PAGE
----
Story of Port Wakefield
The area around Port Wakefield was initially explored by the first white man, Captain Matthew Flinders in March 1802. The area was already inhabited by aboriginals from the Kaurna Tribe. Their land stretched from Cape Jervis in the South to Crystal Brook in the North, across to Gawler and Myponga in the East.
With the discovery of Copper at Kapunda in 1842 and also richer deposits at Burra in 1845, there came a need to develop a more efficient way of transporting the ore and supplies from the mine(s). Drays loaded with 2 ½ tons of Ore took 3 weeks to make a round trip to the Port in Adelaide.
In 1849 the mouth of the Wakefield River was discovered by Mr Buck, a lighterman. It was then deemed as a suitable site (once dredged) to become a harbour from which ore and supplies could be transported to and from. The decision to develop a port, came from the recommendation of Thomas Lipson to the then Governor, Sir Henry Edward Fox Young. The port was then to become known as Port Henry. As Port Henry (later to become Port Wakefield) developed, so did many other towns along the route from Burra to the Port. Mintaro, Auburn and Balaklava were just a few. Unfortunately with the creation of the Railway Line from Adelaide to Gawler, and then onto Kapunda, the Port declined.
The Port changed its focus from the mining industry to the pastoral industry. The wool industry in particular was a major product being exported through the port. In 1866 it was second only to Port Adelaide for the quantity shipped from ports throughout the state. In 1870 a Tramway was established to service towns inland to Auburn. These were horse drawn trams which were hauled to Auburn and then returned to Port Wakefield. A feature of this system was that for the return journey, horses were loaded onto carriages, and the trams allowed to travel down the mild slopes under the influence of gravity. The tramway was further developed into a railway system that allowed goods and produce from other towns to be directed through Port Wakefield for transfer onto ships.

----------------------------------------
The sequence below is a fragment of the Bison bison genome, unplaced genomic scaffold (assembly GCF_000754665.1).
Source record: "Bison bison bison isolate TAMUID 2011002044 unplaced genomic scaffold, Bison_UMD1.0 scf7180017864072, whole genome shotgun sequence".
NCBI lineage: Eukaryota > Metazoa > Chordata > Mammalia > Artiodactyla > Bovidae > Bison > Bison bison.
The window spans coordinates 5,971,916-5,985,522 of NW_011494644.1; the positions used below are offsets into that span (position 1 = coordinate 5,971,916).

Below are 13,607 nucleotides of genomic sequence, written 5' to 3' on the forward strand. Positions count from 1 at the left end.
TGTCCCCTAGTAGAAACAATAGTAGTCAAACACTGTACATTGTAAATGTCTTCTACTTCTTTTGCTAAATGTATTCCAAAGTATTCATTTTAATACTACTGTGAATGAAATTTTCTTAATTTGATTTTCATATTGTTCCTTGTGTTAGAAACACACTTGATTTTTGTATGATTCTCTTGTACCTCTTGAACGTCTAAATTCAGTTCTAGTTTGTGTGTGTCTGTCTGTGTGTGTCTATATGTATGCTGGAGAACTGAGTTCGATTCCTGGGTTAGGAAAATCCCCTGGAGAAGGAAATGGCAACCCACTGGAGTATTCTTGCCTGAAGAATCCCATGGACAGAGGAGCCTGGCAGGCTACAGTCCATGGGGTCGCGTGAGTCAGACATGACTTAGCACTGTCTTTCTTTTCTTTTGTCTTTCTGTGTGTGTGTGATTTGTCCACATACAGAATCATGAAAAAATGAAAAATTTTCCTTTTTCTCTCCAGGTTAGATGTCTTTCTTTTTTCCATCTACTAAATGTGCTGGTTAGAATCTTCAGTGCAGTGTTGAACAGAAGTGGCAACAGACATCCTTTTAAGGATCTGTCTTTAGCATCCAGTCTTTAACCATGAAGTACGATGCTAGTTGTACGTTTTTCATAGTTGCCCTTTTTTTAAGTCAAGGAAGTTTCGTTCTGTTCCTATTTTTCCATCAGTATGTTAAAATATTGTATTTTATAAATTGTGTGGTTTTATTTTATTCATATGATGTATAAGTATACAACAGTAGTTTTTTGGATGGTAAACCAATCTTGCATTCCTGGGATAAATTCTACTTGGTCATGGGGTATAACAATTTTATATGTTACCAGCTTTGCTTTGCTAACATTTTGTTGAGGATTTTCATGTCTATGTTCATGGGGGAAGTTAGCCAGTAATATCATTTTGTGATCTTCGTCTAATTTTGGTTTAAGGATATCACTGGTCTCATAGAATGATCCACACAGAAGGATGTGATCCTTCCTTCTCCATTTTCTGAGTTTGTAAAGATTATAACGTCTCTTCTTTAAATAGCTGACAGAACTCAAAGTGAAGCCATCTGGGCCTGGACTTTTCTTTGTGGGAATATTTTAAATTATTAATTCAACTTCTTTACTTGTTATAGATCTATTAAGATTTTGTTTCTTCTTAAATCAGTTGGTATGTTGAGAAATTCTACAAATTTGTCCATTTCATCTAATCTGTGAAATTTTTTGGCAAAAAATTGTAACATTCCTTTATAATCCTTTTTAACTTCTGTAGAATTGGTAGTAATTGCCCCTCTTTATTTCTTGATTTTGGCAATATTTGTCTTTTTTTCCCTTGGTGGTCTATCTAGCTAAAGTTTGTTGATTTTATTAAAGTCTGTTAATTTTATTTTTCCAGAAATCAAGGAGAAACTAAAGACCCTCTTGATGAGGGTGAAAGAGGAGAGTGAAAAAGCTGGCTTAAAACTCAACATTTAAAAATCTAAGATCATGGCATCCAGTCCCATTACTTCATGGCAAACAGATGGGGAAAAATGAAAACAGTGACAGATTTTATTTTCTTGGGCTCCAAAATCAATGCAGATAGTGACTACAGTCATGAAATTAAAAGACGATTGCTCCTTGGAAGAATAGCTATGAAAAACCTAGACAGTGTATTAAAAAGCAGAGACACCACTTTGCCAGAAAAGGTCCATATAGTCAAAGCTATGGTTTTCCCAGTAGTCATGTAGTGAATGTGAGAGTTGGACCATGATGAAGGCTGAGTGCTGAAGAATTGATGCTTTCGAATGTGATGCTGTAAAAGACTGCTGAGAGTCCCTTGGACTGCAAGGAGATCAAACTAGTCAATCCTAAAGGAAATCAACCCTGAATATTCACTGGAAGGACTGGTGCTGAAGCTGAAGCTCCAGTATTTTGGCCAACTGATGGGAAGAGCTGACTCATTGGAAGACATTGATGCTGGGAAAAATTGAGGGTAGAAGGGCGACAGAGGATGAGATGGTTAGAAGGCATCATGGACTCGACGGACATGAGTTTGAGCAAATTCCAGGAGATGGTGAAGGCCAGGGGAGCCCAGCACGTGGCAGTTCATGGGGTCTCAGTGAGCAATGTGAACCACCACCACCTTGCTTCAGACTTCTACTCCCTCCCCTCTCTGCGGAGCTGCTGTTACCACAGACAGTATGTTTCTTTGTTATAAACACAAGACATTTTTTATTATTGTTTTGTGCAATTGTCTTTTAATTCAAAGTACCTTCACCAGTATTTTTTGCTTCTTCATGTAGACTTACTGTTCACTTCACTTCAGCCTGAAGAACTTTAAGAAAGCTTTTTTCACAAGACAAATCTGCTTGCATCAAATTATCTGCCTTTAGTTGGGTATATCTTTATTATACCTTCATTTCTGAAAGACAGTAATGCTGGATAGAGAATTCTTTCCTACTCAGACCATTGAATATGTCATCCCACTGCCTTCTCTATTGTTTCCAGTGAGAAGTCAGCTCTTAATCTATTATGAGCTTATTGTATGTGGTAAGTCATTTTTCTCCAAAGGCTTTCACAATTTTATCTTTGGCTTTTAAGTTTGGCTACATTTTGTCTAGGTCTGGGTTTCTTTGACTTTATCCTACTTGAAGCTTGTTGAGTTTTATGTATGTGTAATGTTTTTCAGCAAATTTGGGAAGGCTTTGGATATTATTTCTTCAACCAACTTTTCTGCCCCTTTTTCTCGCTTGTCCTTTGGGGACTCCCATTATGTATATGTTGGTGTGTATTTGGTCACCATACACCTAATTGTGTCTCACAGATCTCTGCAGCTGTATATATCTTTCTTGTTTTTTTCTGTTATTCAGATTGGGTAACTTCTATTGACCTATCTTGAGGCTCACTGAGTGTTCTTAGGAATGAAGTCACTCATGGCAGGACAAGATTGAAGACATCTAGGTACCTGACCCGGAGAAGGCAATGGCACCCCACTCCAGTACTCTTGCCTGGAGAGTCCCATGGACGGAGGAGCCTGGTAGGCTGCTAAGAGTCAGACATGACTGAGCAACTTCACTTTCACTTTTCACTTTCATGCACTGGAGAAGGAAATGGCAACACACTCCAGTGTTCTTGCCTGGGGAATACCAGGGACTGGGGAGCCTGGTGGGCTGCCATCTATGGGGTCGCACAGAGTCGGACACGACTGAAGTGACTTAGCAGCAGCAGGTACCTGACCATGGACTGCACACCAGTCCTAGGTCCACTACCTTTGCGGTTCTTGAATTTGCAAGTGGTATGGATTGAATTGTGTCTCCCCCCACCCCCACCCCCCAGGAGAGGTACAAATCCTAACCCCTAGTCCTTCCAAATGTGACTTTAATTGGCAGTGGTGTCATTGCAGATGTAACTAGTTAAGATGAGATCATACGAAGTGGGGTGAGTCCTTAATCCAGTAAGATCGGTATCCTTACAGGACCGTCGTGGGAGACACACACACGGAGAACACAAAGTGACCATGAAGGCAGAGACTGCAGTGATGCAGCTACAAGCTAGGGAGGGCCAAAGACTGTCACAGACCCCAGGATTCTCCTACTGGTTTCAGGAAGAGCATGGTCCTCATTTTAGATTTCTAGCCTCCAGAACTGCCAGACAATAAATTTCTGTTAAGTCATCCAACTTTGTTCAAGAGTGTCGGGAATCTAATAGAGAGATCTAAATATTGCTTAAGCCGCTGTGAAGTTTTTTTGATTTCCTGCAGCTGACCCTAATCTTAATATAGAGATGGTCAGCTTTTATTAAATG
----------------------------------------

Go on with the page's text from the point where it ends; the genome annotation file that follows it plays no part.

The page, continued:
It was a raw town with the town population made up of a mix of sailors, bullock drivers and muleteers. The muleteers were Spanish speaking people who originated from Monte Video, in Uruguay. They were brought in and employed by the Copper Company in 1853. The town continued to develop over the years becoming an important town in South Australia’s’ developing economy.
Today it is still a vibrant community that caters to the agricultural industry, developing tourism market, professional and recreational fishing industry, Primo pig abattoir, chicken farms and as a centre servicing the needs of motorists travelling on Highway One.